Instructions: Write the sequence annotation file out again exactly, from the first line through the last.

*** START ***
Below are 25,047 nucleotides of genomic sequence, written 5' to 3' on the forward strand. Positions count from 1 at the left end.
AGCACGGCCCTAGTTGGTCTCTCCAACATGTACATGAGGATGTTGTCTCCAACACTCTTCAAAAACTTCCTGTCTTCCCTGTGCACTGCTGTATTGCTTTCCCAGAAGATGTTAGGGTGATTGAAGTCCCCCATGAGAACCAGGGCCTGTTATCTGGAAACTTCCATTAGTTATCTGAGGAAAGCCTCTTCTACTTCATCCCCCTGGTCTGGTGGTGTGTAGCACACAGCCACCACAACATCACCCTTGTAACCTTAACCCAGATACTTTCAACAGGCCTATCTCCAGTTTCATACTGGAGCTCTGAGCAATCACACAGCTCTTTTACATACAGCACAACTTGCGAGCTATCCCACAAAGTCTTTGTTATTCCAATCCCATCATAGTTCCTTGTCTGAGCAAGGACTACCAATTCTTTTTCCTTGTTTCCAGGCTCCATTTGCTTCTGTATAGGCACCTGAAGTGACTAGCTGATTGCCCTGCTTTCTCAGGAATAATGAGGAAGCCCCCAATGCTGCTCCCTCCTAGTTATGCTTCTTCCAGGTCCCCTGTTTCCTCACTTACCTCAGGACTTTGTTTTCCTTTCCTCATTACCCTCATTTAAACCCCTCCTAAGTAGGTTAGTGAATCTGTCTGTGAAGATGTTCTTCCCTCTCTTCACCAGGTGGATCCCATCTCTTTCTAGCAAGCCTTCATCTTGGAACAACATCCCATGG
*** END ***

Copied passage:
Below are 25,047 nucleotides of genomic sequence, written 5' to 3' on the forward strand. Positions count from 1 at the left end.
AGCACGGCCCTAGTTGGTCTCTCCAACATGTACATGAGGATGTTGTCTCCAACACTCTTCAAAAACTTCCTGTCTTCCCTGTGCACTGCTGTATTGCTTTCCCAGAAGATGTTAGGGTGATTGAAGTCCCCCATGAGAACCAGGGCCTGTTATCTGGAAACTTCCATTAGTTATCTGAGGAAAGCCTCTTCTACTTCATCCCCCTGGTCTGGTGGTGTGTAGCACACAGCCACCACAACATCACCCTTGTAACCTTAACCCAGATACTTTCAACAGGCCTATCTCCAGTTTCATACTGGAGCTCTGAGCAATCACACAGCTCTTTTACATACAGCACAACTTGCGAGCTATCCCACAAAGTCTTTGTTATTCCAATCCCATCATAGTTCCTTGTCTGAGCAAGGACTACCAATTCTTTTTCCTTGTTTCCAGGCTCCATTTGCTTCTGTATAGGCACCTGAAGTGACTAGCTGATTGCCCTGCTTTCTCAGGAATAATGAGGAAGCCCCCAATGCTGCTCCCTCCTAGTTATGCTTCTTCCAGGTCCCCTGTTTCCTCACTTACCTCAGGACTTTGTTTTCCTTTCCTCATTACCCTCATTTAAACCCCTCCTAAGTAGGTTAGTGAATCTGTCTGTGAAGATGTTCTTCCCTCTCTTCACCAGGTGGATCCCATCTCTTTCTAGCAAGCCTTCATCTTGGAACAACATCCCATGG